How do you create powerful leadership stories? What has worked for you?

 

 

 

8 thoughts on “Five Drivers Of A Powerful Leadership Story

  1. I love when people share their stories with me because it gives me insight not only into what they did (or do) but who they are, what they value and their willingness to fully show up imperfections and all. Great insights here. Will share!

    Alli

  2. LOVE this statement: “Why is storytelling so powerful? Stories draw us in and bring out our emotions. They help paint a more colorful picture of an event or situation and make it come to life.” Stories allow leaders and team members to learn in a way that makes sense to us! Great article…have an awesome week Terri!

  3. You make such an important point about storytelling. Stories allow people to see who we are and what might be some of the imperfect decisions or choices we made along the way. Sometimes I may be reluctant to share a vulnerability but through a story it helps reveal all my sides and creates a more authentic leader. And that is who you are too Alli!

    Thanks so much Alli!

  4. Stories are powerful as they illustrate all of our sides- the good, the bad and the ugly. Yet storytelling does it in a more meaningful way than just sharing the sequence of events. When leaders weave their lessons through a story and rather than just telling others about their challenges, teams will connect in a more meaningful way.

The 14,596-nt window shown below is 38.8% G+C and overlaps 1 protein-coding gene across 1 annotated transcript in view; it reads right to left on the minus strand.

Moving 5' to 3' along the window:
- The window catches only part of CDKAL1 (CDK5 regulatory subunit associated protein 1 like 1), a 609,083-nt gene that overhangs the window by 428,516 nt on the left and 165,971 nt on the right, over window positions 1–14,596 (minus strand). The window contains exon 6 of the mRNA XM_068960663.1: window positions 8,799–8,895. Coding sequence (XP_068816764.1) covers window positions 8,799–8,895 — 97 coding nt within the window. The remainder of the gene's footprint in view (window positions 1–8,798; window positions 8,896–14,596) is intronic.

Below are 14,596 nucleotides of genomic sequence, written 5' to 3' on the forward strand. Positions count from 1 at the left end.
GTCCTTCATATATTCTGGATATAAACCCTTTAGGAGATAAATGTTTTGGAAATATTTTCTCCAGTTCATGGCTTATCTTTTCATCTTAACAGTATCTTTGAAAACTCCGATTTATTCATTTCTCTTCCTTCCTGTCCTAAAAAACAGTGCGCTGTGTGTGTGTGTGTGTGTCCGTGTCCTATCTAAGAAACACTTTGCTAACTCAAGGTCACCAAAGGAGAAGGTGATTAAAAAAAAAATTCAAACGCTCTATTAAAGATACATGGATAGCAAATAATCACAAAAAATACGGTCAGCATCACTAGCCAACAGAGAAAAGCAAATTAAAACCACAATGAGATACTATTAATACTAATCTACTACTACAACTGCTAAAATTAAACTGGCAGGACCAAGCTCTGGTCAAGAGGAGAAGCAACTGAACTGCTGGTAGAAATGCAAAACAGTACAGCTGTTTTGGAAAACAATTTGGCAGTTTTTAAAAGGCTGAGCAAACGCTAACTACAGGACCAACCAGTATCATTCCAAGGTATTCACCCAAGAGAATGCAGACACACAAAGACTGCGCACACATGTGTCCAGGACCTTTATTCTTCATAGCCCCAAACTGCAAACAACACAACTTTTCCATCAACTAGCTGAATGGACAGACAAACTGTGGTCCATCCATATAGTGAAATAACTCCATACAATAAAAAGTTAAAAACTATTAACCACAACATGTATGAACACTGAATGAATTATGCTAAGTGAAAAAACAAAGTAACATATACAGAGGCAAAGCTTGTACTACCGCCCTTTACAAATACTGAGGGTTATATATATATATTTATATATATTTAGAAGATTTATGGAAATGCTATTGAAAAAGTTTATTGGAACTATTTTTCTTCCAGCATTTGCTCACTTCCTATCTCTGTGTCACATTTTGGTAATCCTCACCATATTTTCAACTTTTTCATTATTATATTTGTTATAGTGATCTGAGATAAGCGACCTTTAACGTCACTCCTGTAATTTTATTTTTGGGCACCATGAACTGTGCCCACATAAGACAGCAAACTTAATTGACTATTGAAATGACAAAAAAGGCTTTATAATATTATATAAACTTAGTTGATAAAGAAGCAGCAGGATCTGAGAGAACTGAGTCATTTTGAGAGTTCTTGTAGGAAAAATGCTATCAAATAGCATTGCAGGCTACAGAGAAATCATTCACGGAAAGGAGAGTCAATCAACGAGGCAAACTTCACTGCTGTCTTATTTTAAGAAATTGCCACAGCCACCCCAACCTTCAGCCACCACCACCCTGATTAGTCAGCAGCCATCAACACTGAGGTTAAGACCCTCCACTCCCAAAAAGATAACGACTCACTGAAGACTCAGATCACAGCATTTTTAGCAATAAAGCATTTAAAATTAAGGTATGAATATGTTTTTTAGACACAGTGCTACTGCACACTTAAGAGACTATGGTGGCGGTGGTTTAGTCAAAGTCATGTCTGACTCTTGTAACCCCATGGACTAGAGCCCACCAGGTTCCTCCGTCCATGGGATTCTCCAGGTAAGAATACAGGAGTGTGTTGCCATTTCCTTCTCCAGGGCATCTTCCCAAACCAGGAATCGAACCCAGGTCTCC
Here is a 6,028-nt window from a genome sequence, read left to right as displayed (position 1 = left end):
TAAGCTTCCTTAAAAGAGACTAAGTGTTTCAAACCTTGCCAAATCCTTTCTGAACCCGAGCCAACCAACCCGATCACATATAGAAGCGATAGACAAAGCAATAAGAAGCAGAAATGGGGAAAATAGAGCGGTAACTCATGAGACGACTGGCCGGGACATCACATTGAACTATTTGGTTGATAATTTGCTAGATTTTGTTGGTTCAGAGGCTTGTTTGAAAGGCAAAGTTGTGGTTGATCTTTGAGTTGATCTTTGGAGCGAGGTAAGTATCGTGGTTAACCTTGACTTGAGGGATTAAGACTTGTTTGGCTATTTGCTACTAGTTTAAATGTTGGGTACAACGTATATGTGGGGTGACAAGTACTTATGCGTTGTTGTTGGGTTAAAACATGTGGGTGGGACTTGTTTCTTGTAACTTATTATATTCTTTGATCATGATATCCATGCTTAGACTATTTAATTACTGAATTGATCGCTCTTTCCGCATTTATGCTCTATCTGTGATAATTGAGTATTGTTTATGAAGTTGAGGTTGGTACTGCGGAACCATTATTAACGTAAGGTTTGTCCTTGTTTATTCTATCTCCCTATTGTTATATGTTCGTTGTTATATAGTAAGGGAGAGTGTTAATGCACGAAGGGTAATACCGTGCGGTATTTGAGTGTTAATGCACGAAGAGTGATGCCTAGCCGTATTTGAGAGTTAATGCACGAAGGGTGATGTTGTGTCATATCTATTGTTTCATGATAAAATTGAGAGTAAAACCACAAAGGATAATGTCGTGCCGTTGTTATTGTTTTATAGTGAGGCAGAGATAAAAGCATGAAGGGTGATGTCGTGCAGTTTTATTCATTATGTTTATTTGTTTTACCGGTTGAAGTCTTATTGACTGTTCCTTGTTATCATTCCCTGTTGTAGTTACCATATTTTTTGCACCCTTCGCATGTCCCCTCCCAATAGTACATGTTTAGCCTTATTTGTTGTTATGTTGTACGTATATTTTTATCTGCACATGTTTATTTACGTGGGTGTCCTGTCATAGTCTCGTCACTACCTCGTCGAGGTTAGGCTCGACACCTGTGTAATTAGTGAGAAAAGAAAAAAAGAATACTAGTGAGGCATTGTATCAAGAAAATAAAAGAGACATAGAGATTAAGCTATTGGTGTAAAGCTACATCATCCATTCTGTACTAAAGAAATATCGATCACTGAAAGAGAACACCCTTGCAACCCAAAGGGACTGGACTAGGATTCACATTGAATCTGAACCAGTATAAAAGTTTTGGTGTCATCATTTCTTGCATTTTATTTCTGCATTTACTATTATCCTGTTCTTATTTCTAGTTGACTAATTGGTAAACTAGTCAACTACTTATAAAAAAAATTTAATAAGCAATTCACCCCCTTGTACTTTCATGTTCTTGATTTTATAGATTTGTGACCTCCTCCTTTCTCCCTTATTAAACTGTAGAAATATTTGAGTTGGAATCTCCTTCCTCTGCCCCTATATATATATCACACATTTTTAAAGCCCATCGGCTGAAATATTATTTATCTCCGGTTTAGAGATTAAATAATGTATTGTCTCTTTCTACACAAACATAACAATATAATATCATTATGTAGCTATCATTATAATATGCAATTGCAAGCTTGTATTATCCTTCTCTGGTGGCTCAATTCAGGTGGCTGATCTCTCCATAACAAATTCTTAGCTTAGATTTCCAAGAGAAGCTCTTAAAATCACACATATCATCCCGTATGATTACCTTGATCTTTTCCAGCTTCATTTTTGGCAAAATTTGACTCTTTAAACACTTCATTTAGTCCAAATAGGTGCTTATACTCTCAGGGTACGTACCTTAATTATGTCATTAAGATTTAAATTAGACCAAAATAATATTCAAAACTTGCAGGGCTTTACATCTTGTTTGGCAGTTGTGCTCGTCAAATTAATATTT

Thanks LaRae!

  5. I love hearing stories –

    There are some that my mother has told for years that never get old.

    Others cause me to remember a message for decades after I heard a speaker.

    And then there are those that are told by people who look or think differently than I do – Their stories have intense power to create understanding, build friendships and solve big problems.

    Great post Terri!

  6. I love how you describe all your different kinds of stories! It’s fascinating how some of the stories you heard have stayed with you for long periods of time. It proves that while an experience or informations shared may not be remembered, a story lives on in our hearts and minds.

    Thanks so much Chery!

  7. I fully agree with your assertion that stories are powerful and story telling as a leadership skill is a powerful differentiator; the better a leader is at telling stories, the more influential they seem to be. However, I’m not sure it is the structure or formula that makes their story powerful – great leaders seem to have a knack for having interesting things happen to them!

  8. The way a story is constructed can impact how it is received by others. When our stories have an element of fascination and an important lesson we learned, they become more relatable. I agree that great leaders have interesting things happen to them.

    Thanks Narayan for adding to the conversation!